Posted on
March 14, 2024

Getting started, navigating uncertainty

Strategy, uncertainty, and decision making…

At The Uncertainty Project, we explore ideas on how to acknowledge uncertainty with more purpose and rigor, as you craft your strategy, to improve internal collaboration and communication (around what is not known) .

Starting last year, we began to organize these ideas into playbooks that attempt to integrate strategic practice with methods and techniques for handling uncertainty. These will evolve as we continue to learn together.

This post is a summary of some of these practical ideas.

Who this is for:

You are a mid-level leader, responsible for a LOB, product or product line, shared service, function, etc. You have a budget. With the budget comes expectations that you can both “run the business” (i.e. execute your day-to-day responsibilities…) to achieve performance goals, and “change the business” to improve effectiveness, efficiency, and position the group for what comes next.

At this time, you are sitting down to create (or revise) your strategy.

Initial conditions:

You currently lack a clear, documented strategy for your LOB, product line, shared service, function, etc.

But you do have a:

  • List of your active teams: who consume most of your budget and deliver the results you are accountable for
  • List of your active projects (or initiatives): with approved levels of spending, that define how you’d like to change over the next several quarters.

What we are aiming for:

We are looking for better ways to (1) view, frame, and connect the work in the teams and on the active projects to (2) acknowledge and address uncertainty, and (3) mitigate the related risks.

Quick overview of the approach:

  1. Clarify your turf
  2. Connect current investments to current spending
  3. Explore challenges
  4. Identify uncertainty
  5. Make strategic investment decisions
  6. Mitigate risk
  7. Close the learning loops

Playing a game of chance, inside a cloud of uncertainty

Clarify your Turf

You were given a budget and expectations by another leader (that you likely report to). Refine your understanding of your space within the organization design by defining the Decision Rights that you have.

Describe your responsibilities in terms of the decisions that you are expected to own, like:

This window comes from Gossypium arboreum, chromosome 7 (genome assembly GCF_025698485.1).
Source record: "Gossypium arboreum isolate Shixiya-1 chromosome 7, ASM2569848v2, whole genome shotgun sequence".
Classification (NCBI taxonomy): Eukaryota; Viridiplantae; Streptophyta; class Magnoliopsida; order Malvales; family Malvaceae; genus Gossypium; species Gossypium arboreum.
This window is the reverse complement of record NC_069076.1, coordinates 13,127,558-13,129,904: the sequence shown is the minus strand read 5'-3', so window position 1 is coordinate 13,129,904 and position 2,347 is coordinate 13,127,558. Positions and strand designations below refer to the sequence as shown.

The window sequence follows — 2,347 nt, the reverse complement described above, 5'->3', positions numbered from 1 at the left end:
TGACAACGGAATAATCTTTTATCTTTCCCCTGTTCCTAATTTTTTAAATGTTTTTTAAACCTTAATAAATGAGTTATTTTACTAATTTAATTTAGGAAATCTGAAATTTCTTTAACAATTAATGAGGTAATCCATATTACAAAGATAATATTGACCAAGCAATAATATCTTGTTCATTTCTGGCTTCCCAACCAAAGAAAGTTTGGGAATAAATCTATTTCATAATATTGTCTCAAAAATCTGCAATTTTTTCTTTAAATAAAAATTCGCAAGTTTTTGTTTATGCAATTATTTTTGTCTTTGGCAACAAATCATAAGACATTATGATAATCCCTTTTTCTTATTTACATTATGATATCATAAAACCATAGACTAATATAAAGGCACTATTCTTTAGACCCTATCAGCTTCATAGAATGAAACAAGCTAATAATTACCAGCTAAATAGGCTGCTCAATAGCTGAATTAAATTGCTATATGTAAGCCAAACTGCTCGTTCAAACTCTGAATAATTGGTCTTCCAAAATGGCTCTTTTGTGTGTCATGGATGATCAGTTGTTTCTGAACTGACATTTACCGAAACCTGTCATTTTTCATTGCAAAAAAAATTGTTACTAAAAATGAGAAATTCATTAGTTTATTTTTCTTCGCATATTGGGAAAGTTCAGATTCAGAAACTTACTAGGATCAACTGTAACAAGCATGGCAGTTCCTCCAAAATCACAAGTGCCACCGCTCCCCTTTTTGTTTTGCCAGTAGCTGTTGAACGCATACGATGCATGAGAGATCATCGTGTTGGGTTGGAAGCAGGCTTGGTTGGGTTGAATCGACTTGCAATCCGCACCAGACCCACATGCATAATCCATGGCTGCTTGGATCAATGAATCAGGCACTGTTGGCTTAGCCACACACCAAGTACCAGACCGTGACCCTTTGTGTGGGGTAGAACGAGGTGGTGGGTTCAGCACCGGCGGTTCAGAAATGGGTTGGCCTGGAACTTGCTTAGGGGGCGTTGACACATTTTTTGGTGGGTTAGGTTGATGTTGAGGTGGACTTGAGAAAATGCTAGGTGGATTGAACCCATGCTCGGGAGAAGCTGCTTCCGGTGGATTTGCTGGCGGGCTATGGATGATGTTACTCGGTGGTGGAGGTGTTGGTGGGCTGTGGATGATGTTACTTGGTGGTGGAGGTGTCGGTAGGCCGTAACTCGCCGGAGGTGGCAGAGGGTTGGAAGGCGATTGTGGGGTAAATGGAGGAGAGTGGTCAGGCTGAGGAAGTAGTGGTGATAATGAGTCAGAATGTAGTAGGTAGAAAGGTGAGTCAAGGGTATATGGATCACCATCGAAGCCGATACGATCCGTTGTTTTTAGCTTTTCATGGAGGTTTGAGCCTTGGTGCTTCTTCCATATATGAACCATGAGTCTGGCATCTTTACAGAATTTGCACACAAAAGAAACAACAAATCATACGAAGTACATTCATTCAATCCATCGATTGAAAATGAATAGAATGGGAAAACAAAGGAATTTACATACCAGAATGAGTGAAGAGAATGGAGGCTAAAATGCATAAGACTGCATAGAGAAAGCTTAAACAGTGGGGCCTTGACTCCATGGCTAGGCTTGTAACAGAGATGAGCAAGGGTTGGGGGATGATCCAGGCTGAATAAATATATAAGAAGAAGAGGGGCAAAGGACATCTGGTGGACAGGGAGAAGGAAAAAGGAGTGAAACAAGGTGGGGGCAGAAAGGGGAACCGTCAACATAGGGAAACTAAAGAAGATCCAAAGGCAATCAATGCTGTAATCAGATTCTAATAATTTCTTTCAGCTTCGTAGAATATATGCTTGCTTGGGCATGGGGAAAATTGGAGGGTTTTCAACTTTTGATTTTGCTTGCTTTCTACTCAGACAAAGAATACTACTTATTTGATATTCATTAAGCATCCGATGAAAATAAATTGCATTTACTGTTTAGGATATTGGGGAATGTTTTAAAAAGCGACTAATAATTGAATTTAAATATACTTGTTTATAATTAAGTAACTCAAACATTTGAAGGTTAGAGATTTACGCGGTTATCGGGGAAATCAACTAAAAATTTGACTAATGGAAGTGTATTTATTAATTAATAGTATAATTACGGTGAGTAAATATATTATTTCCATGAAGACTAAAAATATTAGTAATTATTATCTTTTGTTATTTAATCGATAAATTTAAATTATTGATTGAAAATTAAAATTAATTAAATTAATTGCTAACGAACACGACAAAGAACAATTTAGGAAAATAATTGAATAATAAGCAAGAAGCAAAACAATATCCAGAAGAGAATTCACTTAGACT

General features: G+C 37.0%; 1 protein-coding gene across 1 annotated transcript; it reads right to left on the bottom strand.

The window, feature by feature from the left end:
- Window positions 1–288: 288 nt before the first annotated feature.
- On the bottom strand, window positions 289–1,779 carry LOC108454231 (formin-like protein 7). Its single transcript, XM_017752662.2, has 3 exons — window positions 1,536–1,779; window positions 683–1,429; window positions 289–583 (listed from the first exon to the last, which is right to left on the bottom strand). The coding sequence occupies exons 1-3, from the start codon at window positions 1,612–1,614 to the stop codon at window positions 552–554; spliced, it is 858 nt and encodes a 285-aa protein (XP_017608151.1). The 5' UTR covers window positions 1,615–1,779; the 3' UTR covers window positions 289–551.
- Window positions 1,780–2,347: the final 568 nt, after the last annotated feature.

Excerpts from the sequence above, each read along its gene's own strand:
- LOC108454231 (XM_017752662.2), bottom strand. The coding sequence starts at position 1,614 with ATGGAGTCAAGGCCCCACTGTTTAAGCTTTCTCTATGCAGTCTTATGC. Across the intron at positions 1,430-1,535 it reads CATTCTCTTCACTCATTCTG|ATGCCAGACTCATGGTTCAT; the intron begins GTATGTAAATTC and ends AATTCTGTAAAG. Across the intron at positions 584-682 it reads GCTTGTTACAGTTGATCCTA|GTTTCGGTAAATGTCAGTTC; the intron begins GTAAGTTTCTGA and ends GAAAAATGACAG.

• Decisions to create and staff teams
  • Decisions to fund and staff initiatives/projects

Capture a statement of your decision authority, and share it informally with your boss and your peers to reach a shared understanding. Encourage them to do a similar exercise, to clarify their own boundaries.

Contexts, that make up the organization, have unique decision rights

Connect Investments to Spending

Take your list of active teams and your list of active projects, and draw the relationships between them. Which teams are contributing to which projects? Are there dedicated project teams? Do some teams contribute a fraction of their time to some projects?

Teams spend the money allocated to projects, mostly via the team members salaries (labor costs). Show the connection of project timelines (approved and expected spend) to team roadmaps (planned spend).

Also identify which teams are primarily focused on performance alone (i.e.  “running the business”). Their performance goals might be something like the throughput of tickets, or the satisfaction of the services delivered to some customer (internal or external). The point is, these kinds of teams might not be contributing to any projects.

This is your baseline.

Teams may support 0, 1, or many projects

Explore Challenges

With this baseline in place, it’s time to talk about where we are struggling.

Start by discussing perceived challenges:

  • In what areas is the status quo no longer good enough?
  • Where are external trends threatening to hamper performance?
  • Where are competitive threats growing stronger?

Steer this honest dialog to build a shared understanding of the beliefs that form the foundation supporting your current plans. Document these beliefs in some way,  to support Belief Challenging and the use of Tripwires down the road.

Write up summaries of the top challenges, as narratives, to set the stage for strategic conversations.

Beliefs capture our stance on the world outside, and inside

Identify Uncertainty

Next, express and capture the “known unknowns”. Where do we wish we had more, or better, information? What assumptions are we currently making (riding upon) as a foundation to that list of projects (and performance goals)?